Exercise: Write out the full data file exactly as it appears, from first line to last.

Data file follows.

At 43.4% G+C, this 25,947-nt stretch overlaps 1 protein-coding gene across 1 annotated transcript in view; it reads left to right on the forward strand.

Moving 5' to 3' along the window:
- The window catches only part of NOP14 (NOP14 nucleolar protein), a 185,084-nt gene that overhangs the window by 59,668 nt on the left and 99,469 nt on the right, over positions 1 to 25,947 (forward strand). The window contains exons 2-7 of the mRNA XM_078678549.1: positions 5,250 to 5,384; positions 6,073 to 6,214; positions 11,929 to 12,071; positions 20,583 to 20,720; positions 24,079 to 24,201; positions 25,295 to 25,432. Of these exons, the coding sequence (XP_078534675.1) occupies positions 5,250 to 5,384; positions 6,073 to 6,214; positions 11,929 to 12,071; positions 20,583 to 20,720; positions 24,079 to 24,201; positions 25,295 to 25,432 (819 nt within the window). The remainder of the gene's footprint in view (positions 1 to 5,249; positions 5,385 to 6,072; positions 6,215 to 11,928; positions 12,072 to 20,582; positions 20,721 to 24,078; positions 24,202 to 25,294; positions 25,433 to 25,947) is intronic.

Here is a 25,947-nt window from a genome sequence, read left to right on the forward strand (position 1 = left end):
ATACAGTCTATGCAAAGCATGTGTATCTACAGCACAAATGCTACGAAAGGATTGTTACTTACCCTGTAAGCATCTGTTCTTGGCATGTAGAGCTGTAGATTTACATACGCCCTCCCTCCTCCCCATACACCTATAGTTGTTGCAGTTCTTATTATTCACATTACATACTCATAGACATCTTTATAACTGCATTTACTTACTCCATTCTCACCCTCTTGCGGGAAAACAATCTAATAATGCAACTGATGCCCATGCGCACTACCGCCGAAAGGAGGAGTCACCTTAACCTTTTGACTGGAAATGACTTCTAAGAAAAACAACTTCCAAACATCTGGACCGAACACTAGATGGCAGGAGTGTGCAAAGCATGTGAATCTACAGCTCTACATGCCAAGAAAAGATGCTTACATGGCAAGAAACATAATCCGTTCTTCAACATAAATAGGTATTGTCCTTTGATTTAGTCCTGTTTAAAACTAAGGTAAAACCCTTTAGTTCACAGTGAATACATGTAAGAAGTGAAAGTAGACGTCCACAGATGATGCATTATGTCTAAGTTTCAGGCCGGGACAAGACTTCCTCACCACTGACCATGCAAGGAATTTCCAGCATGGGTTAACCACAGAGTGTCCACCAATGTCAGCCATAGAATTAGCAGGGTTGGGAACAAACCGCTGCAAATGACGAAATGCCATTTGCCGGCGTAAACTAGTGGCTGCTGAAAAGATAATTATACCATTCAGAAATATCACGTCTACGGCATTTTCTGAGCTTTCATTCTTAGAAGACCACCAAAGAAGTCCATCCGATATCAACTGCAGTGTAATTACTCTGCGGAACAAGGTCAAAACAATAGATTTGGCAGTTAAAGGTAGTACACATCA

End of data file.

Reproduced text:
At 43.4% G+C, this 25,947-nt stretch overlaps 1 protein-coding gene across 1 annotated transcript in view; it reads left to right on the forward strand.

Moving 5' to 3' along the window:
- The window catches only part of NOP14 (NOP14 nucleolar protein), a 185,084-nt gene that overhangs the window by 59,668 nt on the left and 99,469 nt on the right, over positions 1 to 25,947 (forward strand). The window contains exons 2-7 of the mRNA XM_078678549.1: positions 5,250 to 5,384; positions 6,073 to 6,214; positions 11,929 to 12,071; positions 20,583 to 20,720; positions 24,079 to 24,201; positions 25,295 to 25,432. Of these exons, the coding sequence (XP_078534675.1) occupies positions 5,250 to 5,384; positions 6,073 to 6,214; positions 11,929 to 12,071; positions 20,583 to 20,720; positions 24,079 to 24,201; positions 25,295 to 25,432 (819 nt within the window). The remainder of the gene's footprint in view (positions 1 to 5,249; positions 5,385 to 6,072; positions 6,215 to 11,928; positions 12,072 to 20,582; positions 20,721 to 24,078; positions 24,202 to 25,294; positions 25,433 to 25,947) is intronic.

Here is a 25,947-nt window from a genome sequence, read left to right on the forward strand (position 1 = left end):
ATACAGTCTATGCAAAGCATGTGTATCTACAGCACAAATGCTACGAAAGGATTGTTACTTACCCTGTAAGCATCTGTTCTTGGCATGTAGAGCTGTAGATTTACATACGCCCTCCCTCCTCCCCATACACCTATAGTTGTTGCAGTTCTTATTATTCACATTACATACTCATAGACATCTTTATAACTGCATTTACTTACTCCATTCTCACCCTCTTGCGGGAAAACAATCTAATAATGCAACTGATGCCCATGCGCACTACCGCCGAAAGGAGGAGTCACCTTAACCTTTTGACTGGAAATGACTTCTAAGAAAAACAACTTCCAAACATCTGGACCGAACACTAGATGGCAGGAGTGTGCAAAGCATGTGAATCTACAGCTCTACATGCCAAGAAAAGATGCTTACATGGCAAGAAACATAATCCGTTCTTCAACATAAATAGGTATTGTCCTTTGATTTAGTCCTGTTTAAAACTAAGGTAAAACCCTTTAGTTCACAGTGAATACATGTAAGAAGTGAAAGTAGACGTCCACAGATGATGCATTATGTCTAAGTTTCAGGCCGGGACAAGACTTCCTCACCACTGACCATGCAAGGAATTTCCAGCATGGGTTAACCACAGAGTGTCCACCAATGTCAGCCATAGAATTAGCAGGGTTGGGAACAAACCGCTGCAAATGACGAAATGCCATTTGCCGGCGTAAACTAGTGGCTGCTGAAAAGATAATTATACCATTCAGAAATATCACGTCTACGGCATTTTCTGAGCTTTCATTCTTAGAAGACCACCAAAGAAGTCCATCCGATATCAACTGCAGTGTAATTACTCTGCGGAACAAGGTCAAAACAATAGATTTGGCAGTTAAAGGTAGTACACATCA